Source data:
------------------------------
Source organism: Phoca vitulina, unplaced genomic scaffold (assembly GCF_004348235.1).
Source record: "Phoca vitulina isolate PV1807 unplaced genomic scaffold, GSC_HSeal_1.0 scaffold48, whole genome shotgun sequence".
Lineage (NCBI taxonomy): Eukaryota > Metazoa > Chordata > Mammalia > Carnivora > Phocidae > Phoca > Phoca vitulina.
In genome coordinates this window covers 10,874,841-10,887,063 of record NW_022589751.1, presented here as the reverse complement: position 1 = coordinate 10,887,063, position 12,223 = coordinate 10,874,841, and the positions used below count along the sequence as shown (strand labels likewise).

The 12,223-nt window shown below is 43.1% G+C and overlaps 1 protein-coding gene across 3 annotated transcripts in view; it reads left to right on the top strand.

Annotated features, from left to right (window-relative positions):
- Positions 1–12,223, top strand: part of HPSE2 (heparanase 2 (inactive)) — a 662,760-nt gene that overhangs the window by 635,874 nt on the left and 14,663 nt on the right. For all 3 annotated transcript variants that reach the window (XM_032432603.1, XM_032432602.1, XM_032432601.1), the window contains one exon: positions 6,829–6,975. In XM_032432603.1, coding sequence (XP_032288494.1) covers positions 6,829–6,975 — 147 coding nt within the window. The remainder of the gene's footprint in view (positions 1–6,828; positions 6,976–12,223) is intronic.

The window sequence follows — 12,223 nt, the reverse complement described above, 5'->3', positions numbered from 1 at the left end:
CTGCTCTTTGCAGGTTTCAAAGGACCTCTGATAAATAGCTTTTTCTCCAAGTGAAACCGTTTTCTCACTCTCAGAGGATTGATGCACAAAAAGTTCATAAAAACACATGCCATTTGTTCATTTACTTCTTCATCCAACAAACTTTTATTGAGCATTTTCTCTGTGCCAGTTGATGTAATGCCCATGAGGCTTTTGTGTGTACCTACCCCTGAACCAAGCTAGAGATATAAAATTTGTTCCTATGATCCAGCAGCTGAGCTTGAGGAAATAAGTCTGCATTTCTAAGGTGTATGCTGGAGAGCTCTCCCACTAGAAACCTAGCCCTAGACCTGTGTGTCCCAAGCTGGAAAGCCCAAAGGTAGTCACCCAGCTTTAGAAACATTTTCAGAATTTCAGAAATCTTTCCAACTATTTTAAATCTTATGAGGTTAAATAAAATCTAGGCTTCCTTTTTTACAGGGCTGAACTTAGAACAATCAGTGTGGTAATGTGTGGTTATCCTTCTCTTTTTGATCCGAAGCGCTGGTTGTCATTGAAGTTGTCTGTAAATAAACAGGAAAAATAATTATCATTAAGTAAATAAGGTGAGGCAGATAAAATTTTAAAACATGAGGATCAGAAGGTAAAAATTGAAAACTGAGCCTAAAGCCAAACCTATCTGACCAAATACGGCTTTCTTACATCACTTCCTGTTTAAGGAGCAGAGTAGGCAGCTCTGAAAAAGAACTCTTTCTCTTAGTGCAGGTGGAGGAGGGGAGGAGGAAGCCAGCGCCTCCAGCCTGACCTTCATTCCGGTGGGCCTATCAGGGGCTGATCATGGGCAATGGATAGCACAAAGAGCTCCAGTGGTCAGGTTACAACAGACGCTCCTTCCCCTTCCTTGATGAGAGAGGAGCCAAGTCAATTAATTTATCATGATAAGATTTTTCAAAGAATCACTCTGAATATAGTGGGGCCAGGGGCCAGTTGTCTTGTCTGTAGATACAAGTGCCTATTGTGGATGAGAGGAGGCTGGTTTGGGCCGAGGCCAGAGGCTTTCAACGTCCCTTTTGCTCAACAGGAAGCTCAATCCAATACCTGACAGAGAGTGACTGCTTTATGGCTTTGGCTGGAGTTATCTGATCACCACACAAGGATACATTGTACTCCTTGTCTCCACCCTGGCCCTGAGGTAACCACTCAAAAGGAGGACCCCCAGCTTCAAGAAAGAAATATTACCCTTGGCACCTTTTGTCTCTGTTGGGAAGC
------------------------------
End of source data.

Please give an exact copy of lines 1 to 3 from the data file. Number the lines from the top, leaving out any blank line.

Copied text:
Source organism: Phoca vitulina, unplaced genomic scaffold (assembly GCF_004348235.1).
Source record: "Phoca vitulina isolate PV1807 unplaced genomic scaffold, GSC_HSeal_1.0 scaffold48, whole genome shotgun sequence".
Lineage (NCBI taxonomy): Eukaryota > Metazoa > Chordata > Mammalia > Carnivora > Phocidae > Phoca > Phoca vitulina.